Published on the 19th Jan, 2013 by Azmina
I had only a few small pieces of chicken in the fridge yet needed to feed the family. So I improvised to find a way to bulk up my chicken with whatever else was in the fridge and ended up with this delicious and easy concoction of pan-fried chicken on the bone with onions, peppers and jalapenos. I decided to call it Spanish Chicken because of the lovely Mediterranean ingredients and hot japapenos.
I put some pasta on the boil and just added some dried roasted garlic and olive oil to it. It worked beautifully and we had clean plates all round!
Here’s what I did: (more…)
Published on the 3rd Jan, 2013 by Azmina
Just returned from a sofa chat on ITV Daybreak studios with John Stapleton and Helen Fospero, and today we were talking about healthy living campaign Change4Life survey results on what consumers know about nutrition. Watch one minute of the interview.
Two thousand adults took the newly launched ‘Food IQ’ quiz, designed to highlight levels of salt, sugar and saturated fat in popular foods. The results show that the majority of people are largely unaware of what is in their food – with over three quarters (77%) of respondents’ Food IQs rating as low (scoring 50% or under).
I’m not surprised that people have low awareness. I wouldn’t expect the average person to know that a cheese and ham sandwich has more salt than a packet of crisps. We’re bombarded with different nutritional messages from websites, magazines, even celebrities; often this can be confusing.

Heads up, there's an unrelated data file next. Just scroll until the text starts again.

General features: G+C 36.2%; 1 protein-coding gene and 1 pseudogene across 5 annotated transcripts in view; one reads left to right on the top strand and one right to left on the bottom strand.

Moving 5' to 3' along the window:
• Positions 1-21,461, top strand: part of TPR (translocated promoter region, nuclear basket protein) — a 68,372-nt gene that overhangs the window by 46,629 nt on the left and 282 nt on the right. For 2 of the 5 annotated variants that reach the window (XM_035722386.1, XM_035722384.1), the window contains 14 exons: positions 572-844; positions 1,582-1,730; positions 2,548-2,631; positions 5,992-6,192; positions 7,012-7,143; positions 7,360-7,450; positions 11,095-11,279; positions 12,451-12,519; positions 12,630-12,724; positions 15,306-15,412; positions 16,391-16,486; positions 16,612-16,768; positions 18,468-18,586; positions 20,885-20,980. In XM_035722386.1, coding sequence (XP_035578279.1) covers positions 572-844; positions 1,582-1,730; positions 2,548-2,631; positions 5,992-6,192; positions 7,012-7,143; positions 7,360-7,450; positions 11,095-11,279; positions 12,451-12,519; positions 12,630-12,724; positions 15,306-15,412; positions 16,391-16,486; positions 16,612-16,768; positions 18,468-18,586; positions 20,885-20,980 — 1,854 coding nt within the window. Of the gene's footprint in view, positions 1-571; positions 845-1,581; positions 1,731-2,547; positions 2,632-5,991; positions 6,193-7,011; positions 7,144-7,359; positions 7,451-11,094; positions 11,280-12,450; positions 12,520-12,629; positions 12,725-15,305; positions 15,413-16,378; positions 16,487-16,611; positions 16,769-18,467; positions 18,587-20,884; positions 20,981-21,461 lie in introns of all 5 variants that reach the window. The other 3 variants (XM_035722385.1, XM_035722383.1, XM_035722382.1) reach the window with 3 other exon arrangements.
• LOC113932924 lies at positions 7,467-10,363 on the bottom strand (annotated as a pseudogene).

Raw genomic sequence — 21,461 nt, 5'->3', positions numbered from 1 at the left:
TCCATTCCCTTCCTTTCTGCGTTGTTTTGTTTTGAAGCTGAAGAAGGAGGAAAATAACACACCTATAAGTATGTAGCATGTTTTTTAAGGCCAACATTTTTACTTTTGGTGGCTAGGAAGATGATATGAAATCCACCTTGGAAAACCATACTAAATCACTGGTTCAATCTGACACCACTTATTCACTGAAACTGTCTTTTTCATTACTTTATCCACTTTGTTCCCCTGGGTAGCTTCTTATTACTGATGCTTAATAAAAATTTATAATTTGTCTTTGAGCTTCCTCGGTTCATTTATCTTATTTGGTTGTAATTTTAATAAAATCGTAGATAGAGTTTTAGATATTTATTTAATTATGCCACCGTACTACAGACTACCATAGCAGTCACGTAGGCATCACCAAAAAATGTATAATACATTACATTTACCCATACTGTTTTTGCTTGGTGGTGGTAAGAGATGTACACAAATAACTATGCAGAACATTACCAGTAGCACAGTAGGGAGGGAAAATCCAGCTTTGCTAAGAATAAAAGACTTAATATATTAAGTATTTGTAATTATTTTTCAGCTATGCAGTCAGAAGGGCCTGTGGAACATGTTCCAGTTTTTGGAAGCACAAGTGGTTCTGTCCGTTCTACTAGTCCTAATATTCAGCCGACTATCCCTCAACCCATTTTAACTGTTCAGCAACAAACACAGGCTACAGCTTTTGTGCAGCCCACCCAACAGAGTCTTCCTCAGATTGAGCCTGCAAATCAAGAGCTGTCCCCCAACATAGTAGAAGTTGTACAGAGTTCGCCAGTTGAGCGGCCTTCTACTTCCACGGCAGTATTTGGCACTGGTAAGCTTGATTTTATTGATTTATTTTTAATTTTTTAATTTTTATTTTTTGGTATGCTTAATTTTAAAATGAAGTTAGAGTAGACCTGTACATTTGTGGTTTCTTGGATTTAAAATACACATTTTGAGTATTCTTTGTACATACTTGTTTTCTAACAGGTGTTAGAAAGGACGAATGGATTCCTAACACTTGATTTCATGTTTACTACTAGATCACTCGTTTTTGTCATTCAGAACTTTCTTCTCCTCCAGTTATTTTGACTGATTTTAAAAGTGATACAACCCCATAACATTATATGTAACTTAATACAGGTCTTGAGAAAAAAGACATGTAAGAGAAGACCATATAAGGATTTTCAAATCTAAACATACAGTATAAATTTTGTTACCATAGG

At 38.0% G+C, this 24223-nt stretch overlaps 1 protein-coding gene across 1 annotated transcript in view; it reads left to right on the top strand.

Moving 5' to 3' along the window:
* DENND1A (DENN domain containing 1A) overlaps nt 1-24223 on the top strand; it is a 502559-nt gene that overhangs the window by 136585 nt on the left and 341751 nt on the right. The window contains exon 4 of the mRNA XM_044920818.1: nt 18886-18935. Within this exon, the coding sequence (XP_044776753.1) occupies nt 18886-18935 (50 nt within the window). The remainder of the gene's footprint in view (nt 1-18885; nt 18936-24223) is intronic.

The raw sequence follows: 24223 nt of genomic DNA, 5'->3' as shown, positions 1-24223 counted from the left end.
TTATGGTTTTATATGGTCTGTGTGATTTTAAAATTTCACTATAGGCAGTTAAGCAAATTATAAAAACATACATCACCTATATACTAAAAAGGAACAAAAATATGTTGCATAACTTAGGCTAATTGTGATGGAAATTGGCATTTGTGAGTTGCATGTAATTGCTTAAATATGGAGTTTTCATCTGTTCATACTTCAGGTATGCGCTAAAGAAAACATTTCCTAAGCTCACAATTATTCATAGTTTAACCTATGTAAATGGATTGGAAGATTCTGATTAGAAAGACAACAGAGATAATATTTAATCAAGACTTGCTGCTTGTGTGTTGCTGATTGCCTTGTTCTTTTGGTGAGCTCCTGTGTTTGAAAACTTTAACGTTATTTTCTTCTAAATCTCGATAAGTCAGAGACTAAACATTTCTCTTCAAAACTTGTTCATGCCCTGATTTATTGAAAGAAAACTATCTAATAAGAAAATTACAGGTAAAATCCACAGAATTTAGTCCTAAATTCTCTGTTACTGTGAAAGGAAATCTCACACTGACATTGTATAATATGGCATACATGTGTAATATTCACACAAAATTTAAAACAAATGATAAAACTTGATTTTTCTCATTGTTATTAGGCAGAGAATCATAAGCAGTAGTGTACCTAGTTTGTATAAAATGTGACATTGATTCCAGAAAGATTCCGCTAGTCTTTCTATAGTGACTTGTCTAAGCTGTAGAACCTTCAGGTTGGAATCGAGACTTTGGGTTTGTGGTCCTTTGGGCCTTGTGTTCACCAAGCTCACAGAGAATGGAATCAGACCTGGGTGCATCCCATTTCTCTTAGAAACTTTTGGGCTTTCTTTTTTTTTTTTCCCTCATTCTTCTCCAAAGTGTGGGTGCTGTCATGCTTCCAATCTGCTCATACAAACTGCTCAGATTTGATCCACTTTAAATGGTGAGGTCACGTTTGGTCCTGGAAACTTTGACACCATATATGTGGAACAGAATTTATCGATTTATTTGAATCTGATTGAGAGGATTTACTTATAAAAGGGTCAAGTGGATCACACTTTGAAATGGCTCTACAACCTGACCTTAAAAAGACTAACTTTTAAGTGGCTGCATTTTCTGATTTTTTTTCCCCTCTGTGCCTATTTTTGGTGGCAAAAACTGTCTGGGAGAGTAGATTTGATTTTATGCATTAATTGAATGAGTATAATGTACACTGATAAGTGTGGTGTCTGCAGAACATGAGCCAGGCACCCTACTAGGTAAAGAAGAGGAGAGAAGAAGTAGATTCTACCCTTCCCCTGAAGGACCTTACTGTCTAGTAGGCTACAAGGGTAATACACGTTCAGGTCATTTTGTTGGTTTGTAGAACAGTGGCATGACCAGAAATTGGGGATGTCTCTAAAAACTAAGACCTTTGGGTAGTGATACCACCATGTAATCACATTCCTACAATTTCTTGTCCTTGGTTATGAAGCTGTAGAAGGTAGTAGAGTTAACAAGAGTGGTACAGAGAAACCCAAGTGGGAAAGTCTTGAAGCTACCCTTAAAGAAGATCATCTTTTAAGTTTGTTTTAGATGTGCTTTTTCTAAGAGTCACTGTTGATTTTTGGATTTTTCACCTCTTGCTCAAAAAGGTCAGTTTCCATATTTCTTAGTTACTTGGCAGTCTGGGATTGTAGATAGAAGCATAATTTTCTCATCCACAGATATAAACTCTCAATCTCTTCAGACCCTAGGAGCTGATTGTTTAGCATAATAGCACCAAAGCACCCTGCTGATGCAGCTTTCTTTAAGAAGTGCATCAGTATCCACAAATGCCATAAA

And you need to be really label savvy to make healthier choices. Food labels need to be simpler. We don’t often realize that there’s hidden salt in bread or that a fruity cereal bar could be packed with sugar. Cakes & biscuits have hidden fat and sugar, and cured meats, cheese, & breakfast cereals can be high in salt.
Published on the 2nd Jan, 2013 by Azmina
You don’t need me to tell you which foods are fattening; you probably already know that. You don’t need me to tell you to cut down on your portion size – you know that too. But you might not know what makes you reach for unhealthy foods, and what gets in the way of you keeping to your goals – that’s where I come in!
I’m a believer in the slow and steady approach to weight loss, and the more success I have in helping people avoid yoyo dieting, the more I am convinced that the trick is to find ways to make a healthier lifestyle fit around you, not the other way around.
There’s good published research to suggest that if you tackle your weight issues with good behaviour-change tools, you’re more likely to lose weight and most importantly, keep it off. Having practised behaviour-change strategies for years, I believe the Counterweight method is an effective way to lose weight. Here’s why, and what it could mean for you…
Why count on Counterweight?
This programme fits me like a glove because all my working life I’ve ensured my advice is based on good published evidence that encourages realistic weight loss. This philosophy promotes simple ways to change your eating behaviour, your activity levels and crucially, the thought processes that led you to becoming overweight in the first place! This is exactly the type of thinking that I practise and believe in; there’s no point in learning about fat and calories if we’re still holding on to those old habits that make us overeat.